Investors are increasingly pulling their money out of managed funds and taking investing in to their own hands. This article highlights one algorithmic trader’s journey in to becoming a self-directed algorithmic investor.
By day Dan Houghton helps run Chilango, a Mexican restaurant chain in London, that he co-founded. By night, he is an algorithmic stock trader, coding complex, automated investment strategies once his children are in bed.
In 2013 Mr Houghton sold an online texting company that he founded while studying mathematics at Cambridge university. The proceeds were ploughed into his restaurant and a new family home, but rather than deposit the remainder in a staid mutual fund he decided to use his maths skills to try to beat the market.
After reading books on finance and scouring the internet for articles on “quantitative” investing, he stumbled over a company tailor-made for people like him: Quantopian, an online trading platform and “crowdsourced” hedge fund. The company is designed for a new breed of do-it-yourself algorithmic traders who develop automated investment strategies. Each month, the best “algos” win trading money from Quantopian and a select few are included in its embryonic hedge fund.
“My wife thought I was crazy,” Mr Houghton says. He had to learn Python — a programming language popular among quantitative analysts, or “quants” — from scratch, and after experimenting with the platform for a few months is trying to get one of his algorithms included in Quantopian’s hedge fund.
So far he has made $7,971 after trading commissions, but making money is not the main driver. “It’s primarily intellectual curiosity but I’m fairly competitive and the chance of getting included [in Quantopian’s fund] makes me stay up for the extra hour working on a strategy,” he says.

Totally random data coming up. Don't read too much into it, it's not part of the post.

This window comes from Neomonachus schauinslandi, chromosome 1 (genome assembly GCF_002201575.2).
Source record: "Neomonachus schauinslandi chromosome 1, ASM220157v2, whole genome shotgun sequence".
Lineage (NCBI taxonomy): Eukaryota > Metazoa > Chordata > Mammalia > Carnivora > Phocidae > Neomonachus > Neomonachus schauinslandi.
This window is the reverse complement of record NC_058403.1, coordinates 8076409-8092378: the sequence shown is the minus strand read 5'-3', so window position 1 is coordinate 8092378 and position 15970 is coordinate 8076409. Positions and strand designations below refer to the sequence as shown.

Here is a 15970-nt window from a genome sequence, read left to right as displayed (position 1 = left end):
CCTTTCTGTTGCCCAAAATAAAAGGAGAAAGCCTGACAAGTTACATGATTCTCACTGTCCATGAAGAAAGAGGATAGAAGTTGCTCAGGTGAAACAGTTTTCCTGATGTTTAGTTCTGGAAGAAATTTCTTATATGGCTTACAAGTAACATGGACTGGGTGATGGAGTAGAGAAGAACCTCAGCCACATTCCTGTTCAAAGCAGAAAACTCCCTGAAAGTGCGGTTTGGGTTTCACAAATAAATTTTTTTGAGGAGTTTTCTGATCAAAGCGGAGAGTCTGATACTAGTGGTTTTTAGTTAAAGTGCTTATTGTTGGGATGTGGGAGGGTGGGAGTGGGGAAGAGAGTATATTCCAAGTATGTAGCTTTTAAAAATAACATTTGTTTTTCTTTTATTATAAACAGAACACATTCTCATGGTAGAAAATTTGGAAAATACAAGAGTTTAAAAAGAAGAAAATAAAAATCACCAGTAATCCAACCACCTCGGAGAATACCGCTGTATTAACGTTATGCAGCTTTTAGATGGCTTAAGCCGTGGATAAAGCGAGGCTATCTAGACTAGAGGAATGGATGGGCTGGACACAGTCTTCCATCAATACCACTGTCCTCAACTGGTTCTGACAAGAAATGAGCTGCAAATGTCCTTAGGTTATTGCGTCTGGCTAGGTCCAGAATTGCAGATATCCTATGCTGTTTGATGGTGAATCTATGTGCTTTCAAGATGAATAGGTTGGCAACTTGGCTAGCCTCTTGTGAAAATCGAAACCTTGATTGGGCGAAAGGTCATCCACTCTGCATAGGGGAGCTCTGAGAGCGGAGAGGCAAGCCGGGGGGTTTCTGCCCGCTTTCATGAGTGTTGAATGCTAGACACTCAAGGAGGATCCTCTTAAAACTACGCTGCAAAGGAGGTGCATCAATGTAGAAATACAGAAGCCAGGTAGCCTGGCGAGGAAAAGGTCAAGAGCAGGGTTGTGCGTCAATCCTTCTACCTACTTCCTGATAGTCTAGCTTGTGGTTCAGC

“Burrito-Dan”, as he is known at Quantopian, is one of a swelling number of mathematicians, programmers, data engineers and physicists who are taking advantage of cheap, powerful computers and the availability of financial data to code their own trading strategies. These DIY algo traders are an updated version of the army of day-traders that emerged during the 1990s stock market boom.
Some analysts believe this new wave of amateur algo traders can be harnessed using crowdsourcing techniques to disrupt one of Wall Street’s elite professions — the hedge fund manager.
“If our model is successful there will be no need for hedge funds any more,” says Martin Froehler, an Austrian mathematician who created Quantiacs, one of several online platforms for DIY algo traders. “A smart guy with a laptop will be able to start his own hedge fund. It will be very challenging to the big incumbents. A very simple idea can prove very powerful.”
Most day traders are ultimately unsuccessful — many were wiped out when the dotcom bubble burst — and are often derided by professional money managers as “dumb money”. The new DIY algo traders may be smarter and more computer-savvy than the average day trader but many experts warn they will find it just as hard to consistently beat the market. They scoff at the idea that their industry will face any threat from nerds coding in their basement.
But Quantiacs and its rivals are emerging as the classic hedge fund model is showingsigns of strain. Investors have been pulling billions of dollars from hedge funds after a long period of underwhelming performance. And the fact that some technologists scent an opening underscores the sense of a looming industry shift, as more scientific, computer-driven approaches to investing gain favour.
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